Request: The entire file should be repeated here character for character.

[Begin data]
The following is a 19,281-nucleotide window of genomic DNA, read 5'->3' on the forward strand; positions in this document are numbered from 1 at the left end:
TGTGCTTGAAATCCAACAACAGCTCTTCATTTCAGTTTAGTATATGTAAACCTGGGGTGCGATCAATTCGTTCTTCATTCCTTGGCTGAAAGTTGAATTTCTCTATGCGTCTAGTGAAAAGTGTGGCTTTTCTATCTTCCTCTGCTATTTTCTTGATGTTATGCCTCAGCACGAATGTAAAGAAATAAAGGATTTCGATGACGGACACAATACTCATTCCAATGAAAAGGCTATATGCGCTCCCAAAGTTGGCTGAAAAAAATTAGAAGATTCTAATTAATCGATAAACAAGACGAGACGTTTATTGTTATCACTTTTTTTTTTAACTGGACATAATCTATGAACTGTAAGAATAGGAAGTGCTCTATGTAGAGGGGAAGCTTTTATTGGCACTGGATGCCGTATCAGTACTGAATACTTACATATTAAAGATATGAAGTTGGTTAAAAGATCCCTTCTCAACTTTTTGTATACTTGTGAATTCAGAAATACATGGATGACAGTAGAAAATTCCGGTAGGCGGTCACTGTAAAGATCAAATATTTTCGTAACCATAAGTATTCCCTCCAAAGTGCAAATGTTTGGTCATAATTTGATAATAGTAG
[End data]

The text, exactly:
The following is a 19,281-nucleotide window of genomic DNA, read 5'->3' on the forward strand; positions in this document are numbered from 1 at the left end:
TGTGCTTGAAATCCAACAACAGCTCTTCATTTCAGTTTAGTATATGTAAACCTGGGGTGCGATCAATTCGTTCTTCATTCCTTGGCTGAAAGTTGAATTTCTCTATGCGTCTAGTGAAAAGTGTGGCTTTTCTATCTTCCTCTGCTATTTTCTTGATGTTATGCCTCAGCACGAATGTAAAGAAATAAAGGATTTCGATGACGGACACAATACTCATTCCAATGAAAAGGCTATATGCGCTCCCAAAGTTGGCTGAAAAAAATTAGAAGATTCTAATTAATCGATAAACAAGACGAGACGTTTATTGTTATCACTTTTTTTTTTAACTGGACATAATCTATGAACTGTAAGAATAGGAAGTGCTCTATGTAGAGGGGAAGCTTTTATTGGCACTGGATGCCGTATCAGTACTGAATACTTACATATTAAAGATATGAAGTTGGTTAAAAGATCCCTTCTCAACTTTTTGTATACTTGTGAATTCAGAAATACATGGATGACAGTAGAAAATTCCGGTAGGCGGTCACTGTAAAGATCAAATATTTTCGTAACCATAAGTATTCCCTCCAAAGTGCAAATGTTTGGTCATAATTTGATAATAGTAG